uriBuilder.path( "/admin/" + resourceName );

   StringBuilder linkHeader = new StringBuilder();
   if( hasNextPage( page, totalPages ) ){
      String uriNextPage = constructNextPageUri( uriBuilder, page, size );
      linkHeader.append( createLinkHeader( uriForNextPage, REL_NEXT ) );
   if( hasPreviousPage( page ) ){
      String uriPrevPage = constructPrevPageUri( uriBuilder, page, size );
      appendCommaIfNecessary( linkHeader );
      linkHeader.append( createLinkHeader( uriForPrevPage, REL_PREV ) );
   if( hasFirstPage( page ) ){
      String uriFirstPage = constructFirstPageUri( uriBuilder, size );
      appendCommaIfNecessary( linkHeader );
      linkHeader.append( createLinkHeader( uriForFirstPage, REL_FIRST ) );
   if( hasLastPage( page, totalPages ) ){
      String uriLastPage = constructLastPageUri( uriBuilder, totalPages, size );
      appendCommaIfNecessary( linkHeader );
      linkHeader.append( createLinkHeader( uriForLastPage, REL_LAST ) );
   response.addHeader( HttpConstants.LINK_HEADER, linkHeader.toString() );

In short, the listener logic checks if the navigation allows for a next, previous, first and last pages and, if it does, adds the relevant URIs to the Link HTTP Header. It also makes sure that the link relation type is the correct one – “next”, “prev”, “first” and “last”. This is the single responsibility of the listener (the full code here).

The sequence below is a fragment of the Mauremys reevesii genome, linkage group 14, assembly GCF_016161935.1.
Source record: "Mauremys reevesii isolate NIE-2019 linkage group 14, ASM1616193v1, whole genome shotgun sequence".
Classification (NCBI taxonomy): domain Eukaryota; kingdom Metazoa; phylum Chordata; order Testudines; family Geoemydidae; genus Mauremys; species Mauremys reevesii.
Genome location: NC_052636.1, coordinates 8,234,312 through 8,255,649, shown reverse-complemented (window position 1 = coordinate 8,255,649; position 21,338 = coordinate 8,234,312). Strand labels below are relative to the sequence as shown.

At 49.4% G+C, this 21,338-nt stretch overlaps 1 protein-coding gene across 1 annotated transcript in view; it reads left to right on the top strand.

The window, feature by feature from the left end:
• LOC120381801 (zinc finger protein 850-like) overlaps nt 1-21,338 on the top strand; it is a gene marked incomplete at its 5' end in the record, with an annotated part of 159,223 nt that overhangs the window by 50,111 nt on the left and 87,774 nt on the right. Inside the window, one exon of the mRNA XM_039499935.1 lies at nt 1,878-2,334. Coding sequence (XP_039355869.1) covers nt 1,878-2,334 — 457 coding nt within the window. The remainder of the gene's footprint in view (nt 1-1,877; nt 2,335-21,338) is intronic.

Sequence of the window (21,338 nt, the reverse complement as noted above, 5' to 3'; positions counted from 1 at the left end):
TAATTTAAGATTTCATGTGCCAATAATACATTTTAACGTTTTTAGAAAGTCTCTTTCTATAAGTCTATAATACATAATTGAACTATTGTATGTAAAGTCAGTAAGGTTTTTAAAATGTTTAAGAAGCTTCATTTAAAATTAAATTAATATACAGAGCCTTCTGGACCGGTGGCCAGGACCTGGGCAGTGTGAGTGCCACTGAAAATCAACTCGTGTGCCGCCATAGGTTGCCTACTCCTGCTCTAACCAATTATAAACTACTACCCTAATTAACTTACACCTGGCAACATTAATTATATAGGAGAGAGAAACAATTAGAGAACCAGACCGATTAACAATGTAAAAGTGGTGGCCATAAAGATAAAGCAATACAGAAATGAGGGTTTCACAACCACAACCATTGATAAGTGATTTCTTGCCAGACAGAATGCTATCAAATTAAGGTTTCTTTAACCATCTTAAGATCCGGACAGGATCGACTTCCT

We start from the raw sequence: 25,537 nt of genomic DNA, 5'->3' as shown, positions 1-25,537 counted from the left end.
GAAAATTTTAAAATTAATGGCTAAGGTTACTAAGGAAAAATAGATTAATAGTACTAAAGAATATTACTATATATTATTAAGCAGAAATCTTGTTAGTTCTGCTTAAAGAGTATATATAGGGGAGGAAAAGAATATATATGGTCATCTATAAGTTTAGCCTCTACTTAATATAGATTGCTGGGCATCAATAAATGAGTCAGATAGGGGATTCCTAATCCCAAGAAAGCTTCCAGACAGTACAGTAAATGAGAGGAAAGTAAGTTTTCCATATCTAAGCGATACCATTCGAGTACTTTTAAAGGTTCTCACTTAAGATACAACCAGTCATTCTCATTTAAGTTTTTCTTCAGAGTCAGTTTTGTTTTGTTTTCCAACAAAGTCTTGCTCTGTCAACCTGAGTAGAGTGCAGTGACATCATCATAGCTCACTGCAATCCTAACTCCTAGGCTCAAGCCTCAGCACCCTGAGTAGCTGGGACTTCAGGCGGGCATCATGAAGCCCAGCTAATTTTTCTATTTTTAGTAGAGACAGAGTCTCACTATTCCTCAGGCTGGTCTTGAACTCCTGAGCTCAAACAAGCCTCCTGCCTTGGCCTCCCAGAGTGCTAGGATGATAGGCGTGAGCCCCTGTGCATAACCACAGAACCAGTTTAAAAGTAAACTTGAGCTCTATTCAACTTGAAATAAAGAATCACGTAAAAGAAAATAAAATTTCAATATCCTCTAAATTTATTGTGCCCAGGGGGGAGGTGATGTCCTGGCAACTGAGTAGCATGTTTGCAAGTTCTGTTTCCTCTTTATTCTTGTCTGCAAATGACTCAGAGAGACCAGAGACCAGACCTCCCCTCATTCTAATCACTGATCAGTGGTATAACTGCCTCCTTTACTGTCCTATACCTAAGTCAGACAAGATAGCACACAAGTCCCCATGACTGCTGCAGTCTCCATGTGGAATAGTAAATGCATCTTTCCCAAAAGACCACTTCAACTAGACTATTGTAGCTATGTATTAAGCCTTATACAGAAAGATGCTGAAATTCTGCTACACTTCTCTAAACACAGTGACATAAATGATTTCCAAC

Test Driving Pagination

Both the main logic of pagination and discoverability should be extensively covered by small, focused integration tests; as in the previous article, the rest-assured library is used to consume the REST service and to verify the results.

These are a few example of pagination integration tests; for a full test suite, check out the github project (link at the end of the article):

public void whenResourcesAreRetrievedPaged_then200IsReceived(){
   Response response = givenAuth().get( paths.getFooURL() + "?page=1&size=10" );